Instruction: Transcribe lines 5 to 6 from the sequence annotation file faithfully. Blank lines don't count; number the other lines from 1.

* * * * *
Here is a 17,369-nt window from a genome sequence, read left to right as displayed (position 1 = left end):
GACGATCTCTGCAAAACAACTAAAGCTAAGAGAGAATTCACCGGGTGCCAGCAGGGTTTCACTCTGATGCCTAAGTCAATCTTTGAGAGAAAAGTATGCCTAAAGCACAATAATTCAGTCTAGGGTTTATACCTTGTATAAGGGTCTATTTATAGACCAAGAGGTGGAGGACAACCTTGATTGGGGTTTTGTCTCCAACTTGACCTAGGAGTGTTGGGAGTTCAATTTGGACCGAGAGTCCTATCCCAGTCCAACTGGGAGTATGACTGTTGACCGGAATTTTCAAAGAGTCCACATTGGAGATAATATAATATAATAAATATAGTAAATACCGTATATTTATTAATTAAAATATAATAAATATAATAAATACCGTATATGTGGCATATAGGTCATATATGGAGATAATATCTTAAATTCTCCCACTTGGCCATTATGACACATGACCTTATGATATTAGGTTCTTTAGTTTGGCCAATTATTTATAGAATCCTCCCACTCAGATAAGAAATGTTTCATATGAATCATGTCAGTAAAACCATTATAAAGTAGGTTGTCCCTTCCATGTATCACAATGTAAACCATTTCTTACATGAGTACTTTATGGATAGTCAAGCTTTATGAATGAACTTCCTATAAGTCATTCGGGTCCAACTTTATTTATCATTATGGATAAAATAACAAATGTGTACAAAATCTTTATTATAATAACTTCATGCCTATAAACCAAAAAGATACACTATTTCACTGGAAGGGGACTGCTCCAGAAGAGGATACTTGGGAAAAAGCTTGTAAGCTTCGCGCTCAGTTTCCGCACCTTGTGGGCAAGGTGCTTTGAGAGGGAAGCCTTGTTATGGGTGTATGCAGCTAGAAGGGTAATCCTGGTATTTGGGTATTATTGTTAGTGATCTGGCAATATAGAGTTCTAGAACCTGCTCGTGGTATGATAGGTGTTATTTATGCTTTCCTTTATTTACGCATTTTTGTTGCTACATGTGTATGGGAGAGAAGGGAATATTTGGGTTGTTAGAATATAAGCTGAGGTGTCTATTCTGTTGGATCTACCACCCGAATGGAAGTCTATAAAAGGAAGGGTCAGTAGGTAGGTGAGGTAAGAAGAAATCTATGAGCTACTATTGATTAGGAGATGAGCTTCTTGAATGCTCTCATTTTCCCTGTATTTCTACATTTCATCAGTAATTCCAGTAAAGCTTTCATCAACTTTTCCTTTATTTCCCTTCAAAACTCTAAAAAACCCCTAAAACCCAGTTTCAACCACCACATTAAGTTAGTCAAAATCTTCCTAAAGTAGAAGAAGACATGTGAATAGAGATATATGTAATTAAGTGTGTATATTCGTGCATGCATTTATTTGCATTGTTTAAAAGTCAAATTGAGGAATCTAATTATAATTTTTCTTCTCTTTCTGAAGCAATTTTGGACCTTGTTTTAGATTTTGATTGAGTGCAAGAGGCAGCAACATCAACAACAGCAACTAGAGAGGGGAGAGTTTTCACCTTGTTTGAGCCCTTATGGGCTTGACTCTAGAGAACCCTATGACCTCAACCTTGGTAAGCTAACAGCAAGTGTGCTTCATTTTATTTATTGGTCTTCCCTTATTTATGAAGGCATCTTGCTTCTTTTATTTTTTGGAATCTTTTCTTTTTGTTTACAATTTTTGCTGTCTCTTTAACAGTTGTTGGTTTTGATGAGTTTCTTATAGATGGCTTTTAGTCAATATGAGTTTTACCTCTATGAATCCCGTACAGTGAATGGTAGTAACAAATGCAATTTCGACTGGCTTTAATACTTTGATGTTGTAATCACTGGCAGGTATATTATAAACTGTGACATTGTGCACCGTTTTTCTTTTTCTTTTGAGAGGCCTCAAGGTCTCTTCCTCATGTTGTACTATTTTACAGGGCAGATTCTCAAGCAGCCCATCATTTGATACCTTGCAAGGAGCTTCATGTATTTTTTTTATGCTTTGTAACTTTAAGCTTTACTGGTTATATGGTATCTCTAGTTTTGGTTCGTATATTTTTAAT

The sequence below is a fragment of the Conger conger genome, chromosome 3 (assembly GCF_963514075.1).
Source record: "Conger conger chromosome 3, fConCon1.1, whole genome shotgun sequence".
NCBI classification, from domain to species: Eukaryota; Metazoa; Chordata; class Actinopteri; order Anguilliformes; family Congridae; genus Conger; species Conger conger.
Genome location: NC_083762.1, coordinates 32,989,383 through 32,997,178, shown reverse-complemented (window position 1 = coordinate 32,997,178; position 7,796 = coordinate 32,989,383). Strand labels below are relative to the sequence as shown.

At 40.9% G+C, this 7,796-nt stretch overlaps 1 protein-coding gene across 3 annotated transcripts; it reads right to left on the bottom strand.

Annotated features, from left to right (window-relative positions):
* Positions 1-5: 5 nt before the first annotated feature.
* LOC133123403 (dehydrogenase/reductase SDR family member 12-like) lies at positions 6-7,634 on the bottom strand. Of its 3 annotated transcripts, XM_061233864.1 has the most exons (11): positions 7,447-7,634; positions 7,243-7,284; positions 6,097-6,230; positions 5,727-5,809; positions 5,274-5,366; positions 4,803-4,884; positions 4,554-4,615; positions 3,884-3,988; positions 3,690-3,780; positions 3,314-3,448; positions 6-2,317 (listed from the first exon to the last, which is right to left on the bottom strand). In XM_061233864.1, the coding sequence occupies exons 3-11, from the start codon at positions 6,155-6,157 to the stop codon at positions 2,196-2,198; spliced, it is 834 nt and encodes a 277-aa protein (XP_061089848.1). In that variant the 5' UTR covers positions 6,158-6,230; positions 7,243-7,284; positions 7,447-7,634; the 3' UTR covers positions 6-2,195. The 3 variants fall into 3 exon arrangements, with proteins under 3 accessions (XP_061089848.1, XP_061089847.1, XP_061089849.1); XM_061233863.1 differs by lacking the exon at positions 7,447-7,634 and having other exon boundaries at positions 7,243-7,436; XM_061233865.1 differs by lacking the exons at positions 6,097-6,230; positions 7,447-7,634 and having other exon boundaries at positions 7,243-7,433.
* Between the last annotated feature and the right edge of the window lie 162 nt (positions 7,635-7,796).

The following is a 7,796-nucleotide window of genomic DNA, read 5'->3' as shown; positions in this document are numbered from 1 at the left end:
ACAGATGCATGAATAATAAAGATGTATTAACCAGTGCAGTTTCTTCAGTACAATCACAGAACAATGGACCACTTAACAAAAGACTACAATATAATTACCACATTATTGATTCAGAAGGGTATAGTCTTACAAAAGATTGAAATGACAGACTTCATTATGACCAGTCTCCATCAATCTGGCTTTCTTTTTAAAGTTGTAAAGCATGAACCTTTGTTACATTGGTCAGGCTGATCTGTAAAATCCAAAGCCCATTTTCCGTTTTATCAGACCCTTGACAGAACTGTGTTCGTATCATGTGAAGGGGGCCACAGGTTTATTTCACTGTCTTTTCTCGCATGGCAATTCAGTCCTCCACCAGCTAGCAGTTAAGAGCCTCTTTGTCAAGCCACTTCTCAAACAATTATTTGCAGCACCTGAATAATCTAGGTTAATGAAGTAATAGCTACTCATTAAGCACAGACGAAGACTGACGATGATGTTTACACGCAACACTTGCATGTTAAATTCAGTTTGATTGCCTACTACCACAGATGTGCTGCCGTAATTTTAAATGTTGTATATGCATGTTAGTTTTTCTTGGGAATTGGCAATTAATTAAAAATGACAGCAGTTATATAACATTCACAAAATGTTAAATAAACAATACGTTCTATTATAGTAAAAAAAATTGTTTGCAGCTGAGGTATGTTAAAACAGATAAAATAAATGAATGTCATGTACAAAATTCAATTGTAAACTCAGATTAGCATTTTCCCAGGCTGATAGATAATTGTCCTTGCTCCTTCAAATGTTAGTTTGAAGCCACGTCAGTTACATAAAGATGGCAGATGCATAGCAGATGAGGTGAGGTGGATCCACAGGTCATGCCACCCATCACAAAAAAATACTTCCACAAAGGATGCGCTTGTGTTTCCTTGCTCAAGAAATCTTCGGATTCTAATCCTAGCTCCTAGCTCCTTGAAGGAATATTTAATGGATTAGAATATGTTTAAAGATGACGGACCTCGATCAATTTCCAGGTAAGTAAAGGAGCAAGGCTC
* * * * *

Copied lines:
NCBI classification, from domain to species: Eukaryota; Metazoa; Chordata; class Actinopteri; order Anguilliformes; family Congridae; genus Conger; species Conger conger.
Genome location: NC_083762.1, coordinates 32,989,383 through 32,997,178, shown reverse-complemented (window position 1 = coordinate 32,997,178; position 7,796 = coordinate 32,989,383). Strand labels below are relative to the sequence as shown.